in one place, a dictionary in a second, and a grammar in a third; the last two very indifferent in their kind.
There are now, doubtless, more facilities in New England
for the study of Arabic or Persian than there were then for the study of German
But Mr. Ticknor
spoke the simple truth when he said that he considered a residence in Europe
as a sacrifice of enjoyment to improvement.
He had all the elements of happiness in his own country.
Very domestic in his tastes, he found under his father's roof a home in which affection, sympathy, and cultivation gave sweetness to every moment of life.
The intelligent and agreeable society of Boston
and its neighborhood, where he was always warmly welcomed, filled up pleasantly his hours of leisure, and we have seen by what strong ties of love and confidence he was bound to his friends.
His was not the vacant mind which goes abroad in search of some object in life; nor did he sigh for the more highly flavored pleasures of a riper civilization than that of his own country.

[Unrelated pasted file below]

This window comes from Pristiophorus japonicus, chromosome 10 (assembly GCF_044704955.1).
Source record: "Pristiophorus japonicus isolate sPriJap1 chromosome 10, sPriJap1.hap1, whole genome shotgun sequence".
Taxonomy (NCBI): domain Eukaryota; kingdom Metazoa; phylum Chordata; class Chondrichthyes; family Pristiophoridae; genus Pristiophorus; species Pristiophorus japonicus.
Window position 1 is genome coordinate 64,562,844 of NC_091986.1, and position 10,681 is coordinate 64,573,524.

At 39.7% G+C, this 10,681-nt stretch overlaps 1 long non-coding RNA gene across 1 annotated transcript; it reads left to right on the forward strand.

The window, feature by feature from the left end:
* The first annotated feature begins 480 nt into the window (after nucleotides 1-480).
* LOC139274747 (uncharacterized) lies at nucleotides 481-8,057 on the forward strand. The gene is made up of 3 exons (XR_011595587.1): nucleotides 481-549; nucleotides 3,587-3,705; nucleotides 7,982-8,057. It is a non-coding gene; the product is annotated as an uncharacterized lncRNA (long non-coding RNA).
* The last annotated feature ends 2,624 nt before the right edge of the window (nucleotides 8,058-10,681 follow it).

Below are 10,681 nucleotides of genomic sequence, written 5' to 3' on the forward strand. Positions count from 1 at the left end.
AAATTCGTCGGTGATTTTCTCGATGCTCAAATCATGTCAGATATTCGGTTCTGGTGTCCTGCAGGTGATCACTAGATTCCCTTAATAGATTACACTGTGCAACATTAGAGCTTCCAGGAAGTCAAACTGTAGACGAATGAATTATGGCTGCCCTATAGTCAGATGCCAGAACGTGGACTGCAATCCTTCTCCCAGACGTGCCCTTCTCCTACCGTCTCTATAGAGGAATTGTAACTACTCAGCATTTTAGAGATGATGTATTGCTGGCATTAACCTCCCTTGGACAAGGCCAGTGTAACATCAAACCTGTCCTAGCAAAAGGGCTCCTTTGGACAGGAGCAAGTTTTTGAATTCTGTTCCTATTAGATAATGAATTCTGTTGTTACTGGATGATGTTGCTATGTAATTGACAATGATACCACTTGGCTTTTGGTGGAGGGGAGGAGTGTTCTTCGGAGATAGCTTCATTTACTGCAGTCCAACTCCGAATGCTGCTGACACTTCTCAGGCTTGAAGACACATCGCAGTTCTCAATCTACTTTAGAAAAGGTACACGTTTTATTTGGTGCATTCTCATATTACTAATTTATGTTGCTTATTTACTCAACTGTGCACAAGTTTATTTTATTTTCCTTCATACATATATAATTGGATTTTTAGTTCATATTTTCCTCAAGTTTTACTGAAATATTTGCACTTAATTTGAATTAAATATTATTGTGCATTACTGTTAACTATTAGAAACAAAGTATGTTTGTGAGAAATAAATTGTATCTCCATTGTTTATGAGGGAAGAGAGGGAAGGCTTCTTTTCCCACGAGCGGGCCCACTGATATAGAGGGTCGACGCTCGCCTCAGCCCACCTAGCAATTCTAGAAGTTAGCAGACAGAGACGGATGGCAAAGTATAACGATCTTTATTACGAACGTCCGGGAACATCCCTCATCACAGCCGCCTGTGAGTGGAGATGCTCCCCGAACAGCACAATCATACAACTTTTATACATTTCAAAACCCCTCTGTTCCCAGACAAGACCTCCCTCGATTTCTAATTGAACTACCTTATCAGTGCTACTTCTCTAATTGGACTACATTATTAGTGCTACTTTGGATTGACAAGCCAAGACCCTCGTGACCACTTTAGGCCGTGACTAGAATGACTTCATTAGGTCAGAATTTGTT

's journey to Washington
in the winter of 1814-15 was undertaken more as a matter of duty than of pleasure; for travelling in those days, in our country, was attended with wretched discomforts, of which those who were born in an age of railroads can have no conception.
He felt that he ought not to go abroad without seeing something more of his own country than he had yet done; and he also hoped, in the course of his journey, to fall in with persons who had been in Europe
and could give him information as to its universities and means of study.1
His letters during this journey form a natural sequel to the autobiography.
They were all written to his parents, except one to his friend, Mr. Edward T. Channing